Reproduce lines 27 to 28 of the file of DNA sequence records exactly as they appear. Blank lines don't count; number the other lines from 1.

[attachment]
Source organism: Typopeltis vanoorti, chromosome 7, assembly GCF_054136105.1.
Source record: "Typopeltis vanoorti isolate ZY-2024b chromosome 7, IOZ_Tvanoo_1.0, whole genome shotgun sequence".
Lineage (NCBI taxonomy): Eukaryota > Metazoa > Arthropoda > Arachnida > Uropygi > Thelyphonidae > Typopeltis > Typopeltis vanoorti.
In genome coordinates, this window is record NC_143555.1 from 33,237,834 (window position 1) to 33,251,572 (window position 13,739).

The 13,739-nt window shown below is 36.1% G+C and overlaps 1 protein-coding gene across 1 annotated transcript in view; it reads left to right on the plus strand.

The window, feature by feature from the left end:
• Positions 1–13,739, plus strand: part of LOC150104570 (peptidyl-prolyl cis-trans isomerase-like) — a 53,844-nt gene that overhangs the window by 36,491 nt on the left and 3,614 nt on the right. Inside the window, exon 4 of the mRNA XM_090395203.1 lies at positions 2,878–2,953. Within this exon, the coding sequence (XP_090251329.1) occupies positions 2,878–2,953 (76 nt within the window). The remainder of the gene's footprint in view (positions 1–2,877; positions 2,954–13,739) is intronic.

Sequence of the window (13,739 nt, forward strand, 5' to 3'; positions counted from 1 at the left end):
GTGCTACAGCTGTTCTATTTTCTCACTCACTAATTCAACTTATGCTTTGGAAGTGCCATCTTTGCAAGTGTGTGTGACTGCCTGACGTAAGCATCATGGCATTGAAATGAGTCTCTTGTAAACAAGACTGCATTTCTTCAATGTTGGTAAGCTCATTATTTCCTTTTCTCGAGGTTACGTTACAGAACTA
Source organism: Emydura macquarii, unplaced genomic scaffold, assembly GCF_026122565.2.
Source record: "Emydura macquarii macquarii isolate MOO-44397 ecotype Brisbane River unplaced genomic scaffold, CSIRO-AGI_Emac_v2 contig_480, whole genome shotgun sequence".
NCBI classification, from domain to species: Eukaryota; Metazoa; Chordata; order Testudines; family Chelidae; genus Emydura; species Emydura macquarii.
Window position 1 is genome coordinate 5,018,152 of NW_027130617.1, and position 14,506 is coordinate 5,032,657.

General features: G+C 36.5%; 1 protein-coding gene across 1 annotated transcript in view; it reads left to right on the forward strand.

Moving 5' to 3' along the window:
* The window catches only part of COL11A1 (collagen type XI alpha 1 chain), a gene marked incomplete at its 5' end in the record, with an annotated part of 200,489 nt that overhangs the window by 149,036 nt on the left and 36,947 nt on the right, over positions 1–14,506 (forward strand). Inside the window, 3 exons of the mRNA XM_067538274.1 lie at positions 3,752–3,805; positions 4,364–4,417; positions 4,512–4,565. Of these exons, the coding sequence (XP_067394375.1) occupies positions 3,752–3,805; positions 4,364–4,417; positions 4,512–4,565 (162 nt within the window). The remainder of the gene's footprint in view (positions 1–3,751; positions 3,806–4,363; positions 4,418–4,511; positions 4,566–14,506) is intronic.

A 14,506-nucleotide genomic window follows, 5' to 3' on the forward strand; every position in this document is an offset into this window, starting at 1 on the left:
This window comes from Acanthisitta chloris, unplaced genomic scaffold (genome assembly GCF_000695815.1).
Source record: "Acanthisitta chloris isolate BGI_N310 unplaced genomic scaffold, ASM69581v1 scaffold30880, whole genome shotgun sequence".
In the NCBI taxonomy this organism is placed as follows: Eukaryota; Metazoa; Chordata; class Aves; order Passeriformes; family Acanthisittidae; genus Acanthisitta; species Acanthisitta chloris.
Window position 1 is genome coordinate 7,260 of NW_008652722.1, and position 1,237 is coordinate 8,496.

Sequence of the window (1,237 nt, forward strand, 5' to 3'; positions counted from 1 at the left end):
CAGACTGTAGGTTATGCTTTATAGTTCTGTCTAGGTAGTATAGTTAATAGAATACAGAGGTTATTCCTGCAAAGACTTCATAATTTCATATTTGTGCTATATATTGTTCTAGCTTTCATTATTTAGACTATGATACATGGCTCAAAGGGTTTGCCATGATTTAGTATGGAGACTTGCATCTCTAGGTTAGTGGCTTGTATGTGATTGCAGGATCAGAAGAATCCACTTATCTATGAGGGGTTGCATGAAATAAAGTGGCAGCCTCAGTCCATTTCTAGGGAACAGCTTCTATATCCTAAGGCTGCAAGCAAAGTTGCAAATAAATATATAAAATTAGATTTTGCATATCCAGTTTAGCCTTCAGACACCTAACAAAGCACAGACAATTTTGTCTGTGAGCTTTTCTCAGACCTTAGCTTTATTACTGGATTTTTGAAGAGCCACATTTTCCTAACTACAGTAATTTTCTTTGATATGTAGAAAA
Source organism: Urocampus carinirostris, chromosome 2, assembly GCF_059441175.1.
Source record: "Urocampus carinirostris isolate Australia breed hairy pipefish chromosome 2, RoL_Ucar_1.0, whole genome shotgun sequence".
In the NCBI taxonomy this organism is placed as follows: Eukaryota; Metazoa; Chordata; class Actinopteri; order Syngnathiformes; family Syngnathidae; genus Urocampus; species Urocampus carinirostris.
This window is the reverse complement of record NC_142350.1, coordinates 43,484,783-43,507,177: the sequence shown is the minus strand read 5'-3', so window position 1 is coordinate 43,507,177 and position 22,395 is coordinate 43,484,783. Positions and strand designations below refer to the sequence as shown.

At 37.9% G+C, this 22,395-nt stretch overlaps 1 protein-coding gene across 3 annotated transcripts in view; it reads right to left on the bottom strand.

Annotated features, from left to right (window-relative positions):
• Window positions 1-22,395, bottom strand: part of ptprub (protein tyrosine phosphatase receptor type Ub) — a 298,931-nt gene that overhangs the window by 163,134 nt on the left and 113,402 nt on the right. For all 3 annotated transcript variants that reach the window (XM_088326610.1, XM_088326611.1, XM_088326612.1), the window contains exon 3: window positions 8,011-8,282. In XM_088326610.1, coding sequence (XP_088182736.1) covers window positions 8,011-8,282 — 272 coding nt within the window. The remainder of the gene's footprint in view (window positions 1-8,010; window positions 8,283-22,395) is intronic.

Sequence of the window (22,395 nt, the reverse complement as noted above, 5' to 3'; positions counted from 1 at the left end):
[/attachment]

This window is the reverse complement of record NC_142350.1, coordinates 43,484,783-43,507,177: the sequence shown is the minus strand read 5'-3', so window position 1 is coordinate 43,507,177 and position 22,395 is coordinate 43,484,783. Positions and strand designations below refer to the sequence as shown.

At 37.9% G+C, this 22,395-nt stretch overlaps 1 protein-coding gene across 3 annotated transcripts in view; it reads right to left on the bottom strand.